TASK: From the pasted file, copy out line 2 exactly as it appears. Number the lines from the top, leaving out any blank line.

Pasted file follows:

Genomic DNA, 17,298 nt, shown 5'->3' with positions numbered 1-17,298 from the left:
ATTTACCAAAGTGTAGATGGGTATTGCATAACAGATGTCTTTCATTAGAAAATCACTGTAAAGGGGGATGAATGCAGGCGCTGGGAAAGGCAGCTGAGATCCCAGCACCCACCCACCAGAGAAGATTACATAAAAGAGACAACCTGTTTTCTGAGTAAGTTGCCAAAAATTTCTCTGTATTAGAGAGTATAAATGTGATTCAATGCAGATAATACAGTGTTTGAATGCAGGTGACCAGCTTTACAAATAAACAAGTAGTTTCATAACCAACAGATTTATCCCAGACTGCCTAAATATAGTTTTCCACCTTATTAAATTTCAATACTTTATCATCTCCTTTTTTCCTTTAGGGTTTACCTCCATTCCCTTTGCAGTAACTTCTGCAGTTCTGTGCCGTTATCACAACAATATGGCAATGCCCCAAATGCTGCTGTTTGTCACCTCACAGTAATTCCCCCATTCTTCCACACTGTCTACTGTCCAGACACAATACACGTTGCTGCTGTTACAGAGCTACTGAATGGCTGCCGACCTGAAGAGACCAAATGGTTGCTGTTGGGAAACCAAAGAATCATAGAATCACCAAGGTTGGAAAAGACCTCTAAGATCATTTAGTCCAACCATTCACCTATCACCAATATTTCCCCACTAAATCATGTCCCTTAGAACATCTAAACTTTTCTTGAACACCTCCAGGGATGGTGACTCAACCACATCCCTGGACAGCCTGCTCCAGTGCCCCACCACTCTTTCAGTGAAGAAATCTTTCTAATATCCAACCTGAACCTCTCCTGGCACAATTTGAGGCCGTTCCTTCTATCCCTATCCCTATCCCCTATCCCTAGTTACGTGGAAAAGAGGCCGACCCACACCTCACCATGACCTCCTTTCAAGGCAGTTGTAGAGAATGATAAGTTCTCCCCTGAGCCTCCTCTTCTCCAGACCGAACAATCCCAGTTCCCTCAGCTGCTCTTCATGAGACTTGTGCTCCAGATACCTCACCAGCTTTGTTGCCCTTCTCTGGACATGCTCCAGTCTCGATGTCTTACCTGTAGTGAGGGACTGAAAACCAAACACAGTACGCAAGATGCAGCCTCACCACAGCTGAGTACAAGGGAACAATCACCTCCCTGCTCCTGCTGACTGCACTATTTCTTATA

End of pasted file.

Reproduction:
ATTTACCAAAGTGTAGATGGGTATTGCATAACAGATGTCTTTCATTAGAAAATCACTGTAAAGGGGGATGAATGCAGGCGCTGGGAAAGGCAGCTGAGATCCCAGCACCCACCCACCAGAGAAGATTACATAAAAGAGACAACCTGTTTTCTGAGTAAGTTGCCAAAAATTTCTCTGTATTAGAGAGTATAAATGTGATTCAATGCAGATAATACAGTGTTTGAATGCAGGTGACCAGCTTTACAAATAAACAAGTAGTTTCATAACCAACAGATTTATCCCAGACTGCCTAAATATAGTTTTCCACCTTATTAAATTTCAATACTTTATCATCTCCTTTTTTCCTTTAGGGTTTACCTCCATTCCCTTTGCAGTAACTTCTGCAGTTCTGTGCCGTTATCACAACAATATGGCAATGCCCCAAATGCTGCTGTTTGTCACCTCACAGTAATTCCCCCATTCTTCCACACTGTCTACTGTCCAGACACAATACACGTTGCTGCTGTTACAGAGCTACTGAATGGCTGCCGACCTGAAGAGACCAAATGGTTGCTGTTGGGAAACCAAAGAATCATAGAATCACCAAGGTTGGAAAAGACCTCTAAGATCATTTAGTCCAACCATTCACCTATCACCAATATTTCCCCACTAAATCATGTCCCTTAGAACATCTAAACTTTTCTTGAACACCTCCAGGGATGGTGACTCAACCACATCCCTGGACAGCCTGCTCCAGTGCCCCACCACTCTTTCAGTGAAGAAATCTTTCTAATATCCAACCTGAACCTCTCCTGGCACAATTTGAGGCCGTTCCTTCTATCCCTATCCCTATCCCCTATCCCTAGTTACGTGGAAAAGAGGCCGACCCACACCTCACCATGACCTCCTTTCAAGGCAGTTGTAGAGAATGATAAGTTCTCCCCTGAGCCTCCTCTTCTCCAGACCGAACAATCCCAGTTCCCTCAGCTGCTCTTCATGAGACTTGTGCTCCAGATACCTCACCAGCTTTGTTGCCCTTCTCTGGACATGCTCCAGTCTCGATGTCTTACCTGTAGTGAGGGACTGAAAACCAAACACAGTACGCAAGATGCAGCCTCACCACAGCTGAGTACAAGGGAACAATCACCTCCCTGCTCCTGCTGACTGCACTATTTCTTATA